Power supply units (PSUs) are often overlooked when building a desktop computer system. A poor quality power supply can greatly reduce the life span of a good system or cause instability. A high quality one can also help reduce the noise or heat generated within a computer system. Whether you are buying one for a new computer or replacing a old unit, here are some tips for purchasing a desktop PC power supply.
Avoid Power Supplies Under $30
Most power supplies that are priced below $30 generally do not meet the power requirements of the latest processors. To make matters worse, the components used in them are of inferior quality and more likely to fail over time. While they may power the computer system, inconsistencies in the power to the components will tend to cause instability and damage to the computer over time.
Developments in processors, the PCI Express bus and graphics cards have all increased the amount of power required to operate them. To help provide this extra power, the ATX12V standard was developed. The problem is that it has been revised over time with various different power supply connectors to meet the necessary specifications. Make sure that it comes with the proper main power leads that you need for your motherboard.
Knowing the Wattage Ratings
Wattage ratings on power supplies can be deceptive as this is the total combined wattage of all the voltage lines and generally under peak rather than sustained loads. With the increased demands by components, the total required output particularly for the +12V line has become increasingly important especially for those that are using dedicated graphics cards. Ideally a power supply should have at least 18A on the +12V line(s). The actual load you need will vary depending upon your components.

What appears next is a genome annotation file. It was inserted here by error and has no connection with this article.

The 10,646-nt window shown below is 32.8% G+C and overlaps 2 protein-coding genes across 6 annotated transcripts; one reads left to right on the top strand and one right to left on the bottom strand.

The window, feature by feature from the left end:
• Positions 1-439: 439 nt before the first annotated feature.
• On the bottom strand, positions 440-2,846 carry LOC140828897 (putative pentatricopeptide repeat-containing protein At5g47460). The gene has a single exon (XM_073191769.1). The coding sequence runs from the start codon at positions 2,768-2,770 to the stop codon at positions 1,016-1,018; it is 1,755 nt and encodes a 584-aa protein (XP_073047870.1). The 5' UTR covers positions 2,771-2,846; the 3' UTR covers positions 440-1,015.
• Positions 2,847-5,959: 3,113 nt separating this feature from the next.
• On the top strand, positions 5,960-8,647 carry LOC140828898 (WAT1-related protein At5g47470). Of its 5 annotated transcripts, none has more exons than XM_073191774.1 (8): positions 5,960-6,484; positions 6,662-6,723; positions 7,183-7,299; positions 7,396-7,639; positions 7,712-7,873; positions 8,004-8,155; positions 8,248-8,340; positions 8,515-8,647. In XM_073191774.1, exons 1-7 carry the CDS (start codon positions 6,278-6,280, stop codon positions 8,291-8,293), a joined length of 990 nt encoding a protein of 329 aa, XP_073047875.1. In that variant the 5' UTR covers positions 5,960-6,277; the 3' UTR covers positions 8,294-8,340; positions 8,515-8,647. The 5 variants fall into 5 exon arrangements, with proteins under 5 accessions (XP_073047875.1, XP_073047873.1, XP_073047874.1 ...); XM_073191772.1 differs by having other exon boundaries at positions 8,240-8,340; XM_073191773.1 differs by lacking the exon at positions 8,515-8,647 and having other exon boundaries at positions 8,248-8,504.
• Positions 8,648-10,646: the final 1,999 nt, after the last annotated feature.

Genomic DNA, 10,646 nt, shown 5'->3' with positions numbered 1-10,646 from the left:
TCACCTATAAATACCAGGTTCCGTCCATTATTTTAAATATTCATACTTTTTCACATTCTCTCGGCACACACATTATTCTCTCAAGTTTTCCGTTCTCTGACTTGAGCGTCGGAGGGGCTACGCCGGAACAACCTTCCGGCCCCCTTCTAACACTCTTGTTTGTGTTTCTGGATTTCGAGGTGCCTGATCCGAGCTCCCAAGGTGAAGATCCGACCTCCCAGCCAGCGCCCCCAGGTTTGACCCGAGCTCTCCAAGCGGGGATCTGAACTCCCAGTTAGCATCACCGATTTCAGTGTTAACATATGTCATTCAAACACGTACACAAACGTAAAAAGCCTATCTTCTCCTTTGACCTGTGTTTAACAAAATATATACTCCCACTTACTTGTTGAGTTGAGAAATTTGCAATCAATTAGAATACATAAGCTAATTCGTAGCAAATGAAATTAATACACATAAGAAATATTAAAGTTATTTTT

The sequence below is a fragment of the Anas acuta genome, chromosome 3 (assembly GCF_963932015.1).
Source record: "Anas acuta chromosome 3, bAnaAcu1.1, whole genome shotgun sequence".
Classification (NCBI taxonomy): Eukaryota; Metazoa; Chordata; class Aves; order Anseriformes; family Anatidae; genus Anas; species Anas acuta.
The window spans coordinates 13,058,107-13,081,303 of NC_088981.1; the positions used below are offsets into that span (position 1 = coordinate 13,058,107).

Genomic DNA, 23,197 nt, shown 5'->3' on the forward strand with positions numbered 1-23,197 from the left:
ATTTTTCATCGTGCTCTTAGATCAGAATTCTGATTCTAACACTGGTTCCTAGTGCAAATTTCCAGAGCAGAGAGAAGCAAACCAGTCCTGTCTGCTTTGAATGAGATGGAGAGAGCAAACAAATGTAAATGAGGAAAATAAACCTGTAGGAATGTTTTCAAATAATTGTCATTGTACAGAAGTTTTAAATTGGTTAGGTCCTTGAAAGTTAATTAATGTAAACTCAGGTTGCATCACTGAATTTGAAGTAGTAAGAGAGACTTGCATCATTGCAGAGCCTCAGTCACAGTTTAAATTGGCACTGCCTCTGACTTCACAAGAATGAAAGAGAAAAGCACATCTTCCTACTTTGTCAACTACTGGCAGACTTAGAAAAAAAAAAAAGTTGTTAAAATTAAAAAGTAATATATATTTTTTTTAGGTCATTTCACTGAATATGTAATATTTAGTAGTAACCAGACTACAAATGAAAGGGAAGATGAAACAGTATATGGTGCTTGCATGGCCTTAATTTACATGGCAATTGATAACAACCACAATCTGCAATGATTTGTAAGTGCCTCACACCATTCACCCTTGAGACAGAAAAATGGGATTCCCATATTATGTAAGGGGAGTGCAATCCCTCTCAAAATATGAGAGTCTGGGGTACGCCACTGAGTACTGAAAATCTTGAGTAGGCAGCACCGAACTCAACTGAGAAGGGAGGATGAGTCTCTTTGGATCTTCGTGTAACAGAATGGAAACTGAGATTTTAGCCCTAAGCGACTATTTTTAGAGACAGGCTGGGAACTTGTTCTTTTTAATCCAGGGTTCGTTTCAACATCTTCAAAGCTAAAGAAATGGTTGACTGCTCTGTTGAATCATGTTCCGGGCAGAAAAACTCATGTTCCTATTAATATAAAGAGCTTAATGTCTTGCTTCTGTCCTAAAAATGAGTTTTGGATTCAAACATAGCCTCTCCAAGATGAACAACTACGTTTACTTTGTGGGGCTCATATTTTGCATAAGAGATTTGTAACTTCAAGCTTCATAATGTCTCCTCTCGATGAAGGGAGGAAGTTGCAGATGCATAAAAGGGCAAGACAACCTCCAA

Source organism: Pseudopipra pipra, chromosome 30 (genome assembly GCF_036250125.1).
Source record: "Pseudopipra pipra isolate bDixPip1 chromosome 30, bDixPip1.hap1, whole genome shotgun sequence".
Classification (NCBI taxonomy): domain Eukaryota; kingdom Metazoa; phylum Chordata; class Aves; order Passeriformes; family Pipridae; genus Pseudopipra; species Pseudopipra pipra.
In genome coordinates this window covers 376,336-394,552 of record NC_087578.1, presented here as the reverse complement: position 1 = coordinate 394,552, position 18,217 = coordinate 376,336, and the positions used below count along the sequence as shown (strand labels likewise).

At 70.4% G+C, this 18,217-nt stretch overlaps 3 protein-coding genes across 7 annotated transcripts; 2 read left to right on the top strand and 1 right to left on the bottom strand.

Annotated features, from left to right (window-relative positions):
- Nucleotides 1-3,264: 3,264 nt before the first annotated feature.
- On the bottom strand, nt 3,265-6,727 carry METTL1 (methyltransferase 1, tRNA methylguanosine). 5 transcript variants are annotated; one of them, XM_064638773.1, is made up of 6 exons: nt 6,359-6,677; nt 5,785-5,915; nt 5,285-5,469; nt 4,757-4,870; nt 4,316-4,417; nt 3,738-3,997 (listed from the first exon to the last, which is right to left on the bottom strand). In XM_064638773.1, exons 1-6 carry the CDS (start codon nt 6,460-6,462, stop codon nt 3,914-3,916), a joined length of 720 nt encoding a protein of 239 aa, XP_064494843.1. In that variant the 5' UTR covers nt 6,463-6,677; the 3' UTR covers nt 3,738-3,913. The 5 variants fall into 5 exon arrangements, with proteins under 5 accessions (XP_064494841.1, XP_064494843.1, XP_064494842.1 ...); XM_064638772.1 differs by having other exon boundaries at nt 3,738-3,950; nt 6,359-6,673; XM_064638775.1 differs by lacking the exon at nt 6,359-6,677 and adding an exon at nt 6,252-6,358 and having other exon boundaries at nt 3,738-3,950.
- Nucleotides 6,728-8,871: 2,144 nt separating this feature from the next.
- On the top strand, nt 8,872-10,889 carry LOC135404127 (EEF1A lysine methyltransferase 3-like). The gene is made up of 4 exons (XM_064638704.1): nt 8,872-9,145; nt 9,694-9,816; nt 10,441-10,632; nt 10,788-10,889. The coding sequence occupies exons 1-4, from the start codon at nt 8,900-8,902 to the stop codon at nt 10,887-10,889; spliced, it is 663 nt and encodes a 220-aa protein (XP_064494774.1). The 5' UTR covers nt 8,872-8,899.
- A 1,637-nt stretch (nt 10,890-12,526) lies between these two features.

Low or No Noise
Power supplies generate a lot of noise from fans used to keep them from overheating. If you don't want a lot of noise, there are a number of options available. The best choice is for a unit that either uses larger fans that move more air through the unit at slower speeds or to get one with temperature controlled fans. Another option is fanless or silent power supplies that generate no noise but these do have their own drawbacks.
MTBF: Mean Time Between Failures
MTBF (mean time between failure) is the rating given by a manufacturer for the typical amount of usage a unit will have before a possible failure. Roughly 50% of units fail before this and 50% live longer. The higher the MTBF rating, the better the quality of the power supply. Avoid units with ratings of below 20,000 hours as this only equates out to roughly 2.25 years of continuous usage. Unfortunately, many power supplies will not list this or they bury it under their technical specifications.
Power supplies convert voltages from wall outlets to lower levels used by the PC. During this conversion, some power is lost as heat. The efficiency level of the PC determines how much extra power must be put into the power supply to run the PC. By getting a more efficient power supply, you end up saving money through the use of less overall electricity. Look for a unit that has the 80Plus logo showing that it has passed certification. Just be warned that some of the highest efficiency power supplies may cost so much more that the power savings does not match their increased cost.
Having the Right Type And Number of Connectors
There are a variety of different power connectors that come off a power supply. Some of the different connectors include 20/24-pin power, 4-pin ATX12V, 4-pin Molex, floppy, SATA, 6-pin PCI-Express graphics and 8-pin PCI-Express graphics. Take stock of what power connectors your PC components require to ensure you get a power supply with the appropriate connectors. Even if it might lack some connectors off the power supply, check what cable adapters the power supply may include to mitigate the problem.